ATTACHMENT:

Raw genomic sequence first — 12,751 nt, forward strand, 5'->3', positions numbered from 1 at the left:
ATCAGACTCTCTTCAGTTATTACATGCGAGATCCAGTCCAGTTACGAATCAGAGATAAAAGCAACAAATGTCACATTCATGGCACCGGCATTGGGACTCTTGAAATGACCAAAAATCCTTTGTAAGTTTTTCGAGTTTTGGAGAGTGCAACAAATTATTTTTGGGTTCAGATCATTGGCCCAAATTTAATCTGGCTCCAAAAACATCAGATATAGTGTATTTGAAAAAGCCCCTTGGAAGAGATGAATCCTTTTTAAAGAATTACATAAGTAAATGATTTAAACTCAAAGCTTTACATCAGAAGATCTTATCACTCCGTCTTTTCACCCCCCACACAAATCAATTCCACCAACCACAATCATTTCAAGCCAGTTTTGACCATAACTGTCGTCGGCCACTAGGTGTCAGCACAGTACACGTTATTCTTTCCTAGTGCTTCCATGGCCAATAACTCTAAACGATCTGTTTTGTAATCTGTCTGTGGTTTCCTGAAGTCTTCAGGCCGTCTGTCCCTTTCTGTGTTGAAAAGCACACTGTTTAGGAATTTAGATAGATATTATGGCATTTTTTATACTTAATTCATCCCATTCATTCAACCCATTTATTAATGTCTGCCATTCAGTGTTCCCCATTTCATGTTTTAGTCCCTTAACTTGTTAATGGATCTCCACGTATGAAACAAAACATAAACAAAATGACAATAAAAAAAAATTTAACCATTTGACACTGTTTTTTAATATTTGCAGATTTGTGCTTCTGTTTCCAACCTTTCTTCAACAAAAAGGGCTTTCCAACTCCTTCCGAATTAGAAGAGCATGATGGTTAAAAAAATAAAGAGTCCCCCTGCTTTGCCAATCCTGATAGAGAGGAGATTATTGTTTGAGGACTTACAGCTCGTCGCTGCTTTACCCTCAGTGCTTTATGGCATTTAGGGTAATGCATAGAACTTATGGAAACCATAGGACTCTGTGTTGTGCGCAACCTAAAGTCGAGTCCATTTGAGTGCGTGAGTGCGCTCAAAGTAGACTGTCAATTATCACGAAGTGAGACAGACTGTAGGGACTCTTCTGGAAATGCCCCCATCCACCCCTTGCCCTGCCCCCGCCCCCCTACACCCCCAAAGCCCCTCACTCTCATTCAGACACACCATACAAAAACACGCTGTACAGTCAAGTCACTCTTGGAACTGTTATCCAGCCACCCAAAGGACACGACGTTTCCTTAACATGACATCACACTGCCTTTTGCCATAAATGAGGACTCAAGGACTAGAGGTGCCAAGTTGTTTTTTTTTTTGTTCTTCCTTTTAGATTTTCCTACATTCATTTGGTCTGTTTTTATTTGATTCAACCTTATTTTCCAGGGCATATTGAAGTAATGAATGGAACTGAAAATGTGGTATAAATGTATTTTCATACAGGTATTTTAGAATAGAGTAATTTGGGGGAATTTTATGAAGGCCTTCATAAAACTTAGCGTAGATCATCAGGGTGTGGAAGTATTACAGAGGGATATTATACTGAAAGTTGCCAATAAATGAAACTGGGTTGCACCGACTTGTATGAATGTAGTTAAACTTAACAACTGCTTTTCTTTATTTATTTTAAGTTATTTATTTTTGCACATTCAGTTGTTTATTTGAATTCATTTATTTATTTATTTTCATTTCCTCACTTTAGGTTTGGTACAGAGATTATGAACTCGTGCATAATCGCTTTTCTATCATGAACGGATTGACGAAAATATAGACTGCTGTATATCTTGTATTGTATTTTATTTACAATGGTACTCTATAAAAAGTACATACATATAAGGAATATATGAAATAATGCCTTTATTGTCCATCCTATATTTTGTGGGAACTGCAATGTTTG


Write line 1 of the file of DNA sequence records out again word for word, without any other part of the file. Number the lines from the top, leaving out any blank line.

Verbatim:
Raw genomic sequence first — 12,751 nt, forward strand, 5'->3', positions numbered from 1 at the left: